When Deco Dawson began making films in 1998, he had already developed a reputation as a precocious playwright and theatre director. His work for the theatre showed the strong influence of related traditions like slapstick and vaudeville, and of individuals like Samuel Beckett and Buster Keaton. He transferred that sensibility directly from the stage to film, although by both instinct and ability, its expression was decidedly minimal.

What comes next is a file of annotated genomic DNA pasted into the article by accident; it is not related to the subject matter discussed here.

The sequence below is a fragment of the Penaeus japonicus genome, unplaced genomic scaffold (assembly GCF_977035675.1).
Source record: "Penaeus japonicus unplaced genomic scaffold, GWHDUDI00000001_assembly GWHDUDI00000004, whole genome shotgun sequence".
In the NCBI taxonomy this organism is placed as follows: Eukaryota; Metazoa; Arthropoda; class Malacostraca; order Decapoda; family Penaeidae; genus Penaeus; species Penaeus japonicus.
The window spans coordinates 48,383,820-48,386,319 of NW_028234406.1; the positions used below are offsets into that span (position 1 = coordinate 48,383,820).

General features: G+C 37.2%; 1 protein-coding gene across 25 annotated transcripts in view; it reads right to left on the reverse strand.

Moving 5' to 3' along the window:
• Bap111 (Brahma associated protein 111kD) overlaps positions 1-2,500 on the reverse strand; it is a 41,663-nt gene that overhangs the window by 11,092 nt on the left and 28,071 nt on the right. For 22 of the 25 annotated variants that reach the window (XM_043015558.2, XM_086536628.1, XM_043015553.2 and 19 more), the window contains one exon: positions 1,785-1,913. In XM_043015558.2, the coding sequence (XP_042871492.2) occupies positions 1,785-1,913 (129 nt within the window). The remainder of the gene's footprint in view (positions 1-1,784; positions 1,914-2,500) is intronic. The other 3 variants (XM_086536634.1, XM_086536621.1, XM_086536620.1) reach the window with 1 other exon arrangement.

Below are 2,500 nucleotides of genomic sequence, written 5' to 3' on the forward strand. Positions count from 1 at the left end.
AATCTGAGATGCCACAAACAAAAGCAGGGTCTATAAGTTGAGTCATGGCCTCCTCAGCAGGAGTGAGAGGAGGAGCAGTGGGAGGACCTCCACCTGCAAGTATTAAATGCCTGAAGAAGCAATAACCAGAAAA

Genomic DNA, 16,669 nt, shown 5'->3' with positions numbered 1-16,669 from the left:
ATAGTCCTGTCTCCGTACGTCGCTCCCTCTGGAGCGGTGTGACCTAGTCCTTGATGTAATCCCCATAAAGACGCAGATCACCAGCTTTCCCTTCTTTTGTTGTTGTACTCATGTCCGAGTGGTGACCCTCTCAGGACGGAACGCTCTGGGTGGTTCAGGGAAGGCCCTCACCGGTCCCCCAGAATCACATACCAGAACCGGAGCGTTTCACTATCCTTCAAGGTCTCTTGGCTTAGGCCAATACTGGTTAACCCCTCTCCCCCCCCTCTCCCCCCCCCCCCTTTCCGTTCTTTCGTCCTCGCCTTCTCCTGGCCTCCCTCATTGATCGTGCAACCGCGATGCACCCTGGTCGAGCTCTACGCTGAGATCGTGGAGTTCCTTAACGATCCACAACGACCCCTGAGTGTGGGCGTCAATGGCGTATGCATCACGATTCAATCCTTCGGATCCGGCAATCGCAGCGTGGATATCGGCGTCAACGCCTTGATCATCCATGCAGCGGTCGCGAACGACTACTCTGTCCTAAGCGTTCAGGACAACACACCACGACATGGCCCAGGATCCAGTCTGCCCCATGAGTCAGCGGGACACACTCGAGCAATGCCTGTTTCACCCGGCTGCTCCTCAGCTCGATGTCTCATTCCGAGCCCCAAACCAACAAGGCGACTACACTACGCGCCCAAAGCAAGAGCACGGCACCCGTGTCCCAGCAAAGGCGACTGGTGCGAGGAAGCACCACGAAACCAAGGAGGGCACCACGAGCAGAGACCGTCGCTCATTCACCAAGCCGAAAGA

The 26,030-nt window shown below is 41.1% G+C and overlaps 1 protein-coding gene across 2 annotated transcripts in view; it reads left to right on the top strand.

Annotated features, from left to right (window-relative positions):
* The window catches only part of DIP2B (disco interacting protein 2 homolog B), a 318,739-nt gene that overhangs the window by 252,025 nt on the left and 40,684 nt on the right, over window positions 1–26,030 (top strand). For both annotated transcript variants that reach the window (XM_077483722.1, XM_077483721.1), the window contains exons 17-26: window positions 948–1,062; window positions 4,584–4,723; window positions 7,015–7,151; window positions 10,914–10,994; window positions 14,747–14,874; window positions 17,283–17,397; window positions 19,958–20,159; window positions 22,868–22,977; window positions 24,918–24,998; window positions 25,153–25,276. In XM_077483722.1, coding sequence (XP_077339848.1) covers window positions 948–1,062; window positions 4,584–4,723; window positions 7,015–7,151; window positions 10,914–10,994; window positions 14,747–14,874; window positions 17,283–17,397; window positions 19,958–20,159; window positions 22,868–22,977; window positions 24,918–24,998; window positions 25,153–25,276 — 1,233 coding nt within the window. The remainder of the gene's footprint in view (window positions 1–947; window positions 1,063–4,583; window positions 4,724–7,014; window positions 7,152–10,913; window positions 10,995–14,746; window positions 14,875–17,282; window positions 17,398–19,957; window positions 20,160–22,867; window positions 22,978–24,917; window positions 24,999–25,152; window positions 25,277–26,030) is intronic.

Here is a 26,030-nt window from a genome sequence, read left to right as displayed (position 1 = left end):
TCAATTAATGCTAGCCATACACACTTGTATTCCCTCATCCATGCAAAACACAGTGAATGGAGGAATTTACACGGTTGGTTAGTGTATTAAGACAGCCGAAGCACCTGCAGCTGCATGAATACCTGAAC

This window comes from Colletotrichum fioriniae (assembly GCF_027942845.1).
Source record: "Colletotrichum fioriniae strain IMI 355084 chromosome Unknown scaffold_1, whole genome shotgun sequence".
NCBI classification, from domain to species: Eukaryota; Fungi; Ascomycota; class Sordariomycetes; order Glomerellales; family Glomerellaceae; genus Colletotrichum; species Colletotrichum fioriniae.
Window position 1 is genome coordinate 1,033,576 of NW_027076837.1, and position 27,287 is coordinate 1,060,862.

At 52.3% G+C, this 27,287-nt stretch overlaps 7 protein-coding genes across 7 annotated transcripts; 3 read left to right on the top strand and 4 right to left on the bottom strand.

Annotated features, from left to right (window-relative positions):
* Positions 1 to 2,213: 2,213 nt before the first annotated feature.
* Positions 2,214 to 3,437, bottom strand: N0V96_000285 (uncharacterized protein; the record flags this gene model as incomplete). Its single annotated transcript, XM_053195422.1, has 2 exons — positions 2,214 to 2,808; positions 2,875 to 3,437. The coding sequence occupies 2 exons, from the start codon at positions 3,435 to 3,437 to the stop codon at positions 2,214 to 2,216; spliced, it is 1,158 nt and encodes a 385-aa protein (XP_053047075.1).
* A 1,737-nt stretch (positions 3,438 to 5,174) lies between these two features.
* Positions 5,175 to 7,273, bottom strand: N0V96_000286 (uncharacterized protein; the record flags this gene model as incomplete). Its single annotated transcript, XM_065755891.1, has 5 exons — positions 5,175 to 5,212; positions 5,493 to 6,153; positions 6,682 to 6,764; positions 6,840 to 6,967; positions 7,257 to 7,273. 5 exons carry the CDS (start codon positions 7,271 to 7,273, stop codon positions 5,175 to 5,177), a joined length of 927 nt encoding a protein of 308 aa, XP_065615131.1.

Dawson's first films were based on capturing simple gestures--knitting, knotting, washing and polishing shoes. The actions were repetitive to the point of obsession and were devoid of narrative intention. The young woman in *FILM(emend)* knits and jabs at an old sweater in a space lit by a single 100-watt bulb, so that only her face and hands are visible. Shot as a series of still images that move forward in time, it is almost an anti-film. In his next project, Dawson focused on the activity of shoe shining. Called *FILM(luster)*, the almost eight-minute-long Super 8 film used the same editing technique that propelled its predecessor, only faster. A man compulsively polishes a collection of shoes using chocolate sauce thickened with flour. There are some visual tricks where shoes turn into books, and there is a brief trip to a wall that he climbs and then jumps from, but for the most part the actor limits his attention to the pedestrian task at hand. *